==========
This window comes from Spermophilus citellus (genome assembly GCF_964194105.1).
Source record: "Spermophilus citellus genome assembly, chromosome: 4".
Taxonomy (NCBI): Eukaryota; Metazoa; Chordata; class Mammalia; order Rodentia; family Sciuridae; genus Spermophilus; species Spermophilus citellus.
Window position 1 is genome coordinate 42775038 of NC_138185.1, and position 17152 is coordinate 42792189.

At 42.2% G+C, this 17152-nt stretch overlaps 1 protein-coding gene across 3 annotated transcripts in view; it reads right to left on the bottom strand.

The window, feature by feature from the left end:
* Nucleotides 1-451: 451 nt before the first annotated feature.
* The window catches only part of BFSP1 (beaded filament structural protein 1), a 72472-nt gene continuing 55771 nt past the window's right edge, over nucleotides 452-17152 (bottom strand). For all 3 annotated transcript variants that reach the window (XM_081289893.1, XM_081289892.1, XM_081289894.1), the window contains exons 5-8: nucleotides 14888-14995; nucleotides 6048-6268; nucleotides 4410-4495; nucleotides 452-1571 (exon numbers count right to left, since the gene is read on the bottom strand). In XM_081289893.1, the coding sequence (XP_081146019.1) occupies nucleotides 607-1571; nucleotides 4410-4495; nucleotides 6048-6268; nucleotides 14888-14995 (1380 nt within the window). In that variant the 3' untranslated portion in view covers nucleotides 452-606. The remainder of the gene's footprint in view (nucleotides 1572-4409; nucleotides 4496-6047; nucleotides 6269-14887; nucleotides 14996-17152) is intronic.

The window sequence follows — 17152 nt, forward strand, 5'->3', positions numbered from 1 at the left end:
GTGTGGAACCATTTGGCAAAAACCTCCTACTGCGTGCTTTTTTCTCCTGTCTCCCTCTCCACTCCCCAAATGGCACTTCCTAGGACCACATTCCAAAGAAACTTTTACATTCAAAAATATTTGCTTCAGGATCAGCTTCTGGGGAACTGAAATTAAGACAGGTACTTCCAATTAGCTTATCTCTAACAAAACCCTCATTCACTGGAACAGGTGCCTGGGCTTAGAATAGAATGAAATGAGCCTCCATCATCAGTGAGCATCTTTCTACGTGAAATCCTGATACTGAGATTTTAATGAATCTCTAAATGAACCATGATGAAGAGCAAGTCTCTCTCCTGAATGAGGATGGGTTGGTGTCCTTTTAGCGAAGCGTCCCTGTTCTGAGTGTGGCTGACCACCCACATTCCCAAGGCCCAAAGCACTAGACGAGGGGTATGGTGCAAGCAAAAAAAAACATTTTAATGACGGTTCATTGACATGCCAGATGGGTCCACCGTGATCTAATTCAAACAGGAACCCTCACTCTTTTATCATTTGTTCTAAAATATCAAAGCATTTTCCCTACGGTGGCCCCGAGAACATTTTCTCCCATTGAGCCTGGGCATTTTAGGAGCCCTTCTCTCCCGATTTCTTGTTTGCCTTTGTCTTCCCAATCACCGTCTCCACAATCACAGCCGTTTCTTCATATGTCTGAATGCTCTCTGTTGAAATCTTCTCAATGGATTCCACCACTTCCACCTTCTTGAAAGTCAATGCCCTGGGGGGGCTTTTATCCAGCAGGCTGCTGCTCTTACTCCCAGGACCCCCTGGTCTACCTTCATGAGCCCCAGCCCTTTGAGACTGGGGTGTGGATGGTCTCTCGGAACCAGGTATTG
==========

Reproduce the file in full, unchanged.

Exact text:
This window comes from Spermophilus citellus (genome assembly GCF_964194105.1).
Source record: "Spermophilus citellus genome assembly, chromosome: 4".
Taxonomy (NCBI): Eukaryota; Metazoa; Chordata; class Mammalia; order Rodentia; family Sciuridae; genus Spermophilus; species Spermophilus citellus.
Window position 1 is genome coordinate 42775038 of NC_138185.1, and position 17152 is coordinate 42792189.

At 42.2% G+C, this 17152-nt stretch overlaps 1 protein-coding gene across 3 annotated transcripts in view; it reads right to left on the bottom strand.

The window, feature by feature from the left end:
* Nucleotides 1-451: 451 nt before the first annotated feature.
* The window catches only part of BFSP1 (beaded filament structural protein 1), a 72472-nt gene continuing 55771 nt past the window's right edge, over nucleotides 452-17152 (bottom strand). For all 3 annotated transcript variants that reach the window (XM_081289893.1, XM_081289892.1, XM_081289894.1), the window contains exons 5-8: nucleotides 14888-14995; nucleotides 6048-6268; nucleotides 4410-4495; nucleotides 452-1571 (exon numbers count right to left, since the gene is read on the bottom strand). In XM_081289893.1, the coding sequence (XP_081146019.1) occupies nucleotides 607-1571; nucleotides 4410-4495; nucleotides 6048-6268; nucleotides 14888-14995 (1380 nt within the window). In that variant the 3' untranslated portion in view covers nucleotides 452-606. The remainder of the gene's footprint in view (nucleotides 1572-4409; nucleotides 4496-6047; nucleotides 6269-14887; nucleotides 14996-17152) is intronic.

The window sequence follows — 17152 nt, forward strand, 5'->3', positions numbered from 1 at the left end:
GTGTGGAACCATTTGGCAAAAACCTCCTACTGCGTGCTTTTTTCTCCTGTCTCCCTCTCCACTCCCCAAATGGCACTTCCTAGGACCACATTCCAAAGAAACTTTTACATTCAAAAATATTTGCTTCAGGATCAGCTTCTGGGGAACTGAAATTAAGACAGGTACTTCCAATTAGCTTATCTCTAACAAAACCCTCATTCACTGGAACAGGTGCCTGGGCTTAGAATAGAATGAAATGAGCCTCCATCATCAGTGAGCATCTTTCTACGTGAAATCCTGATACTGAGATTTTAATGAATCTCTAAATGAACCATGATGAAGAGCAAGTCTCTCTCCTGAATGAGGATGGGTTGGTGTCCTTTTAGCGAAGCGTCCCTGTTCTGAGTGTGGCTGACCACCCACATTCCCAAGGCCCAAAGCACTAGACGAGGGGTATGGTGCAAGCAAAAAAAAACATTTTAATGACGGTTCATTGACATGCCAGATGGGTCCACCGTGATCTAATTCAAACAGGAACCCTCACTCTTTTATCATTTGTTCTAAAATATCAAAGCATTTTCCCTACGGTGGCCCCGAGAACATTTTCTCCCATTGAGCCTGGGCATTTTAGGAGCCCTTCTCTCCCGATTTCTTGTTTGCCTTTGTCTTCCCAATCACCGTCTCCACAATCACAGCCGTTTCTTCATATGTCTGAATGCTCTCTGTTGAAATCTTCTCAATGGATTCCACCACTTCCACCTTCTTGAAAGTCAATGCCCTGGGGGGGCTTTTATCCAGCAGGCTGCTGCTCTTACTCCCAGGACCCCCTGGTCTACCTTCATGAGCCCCAGCCCTTTGAGACTGGGGTGTGGATGGTCTCTCGGAACCAGGTATTG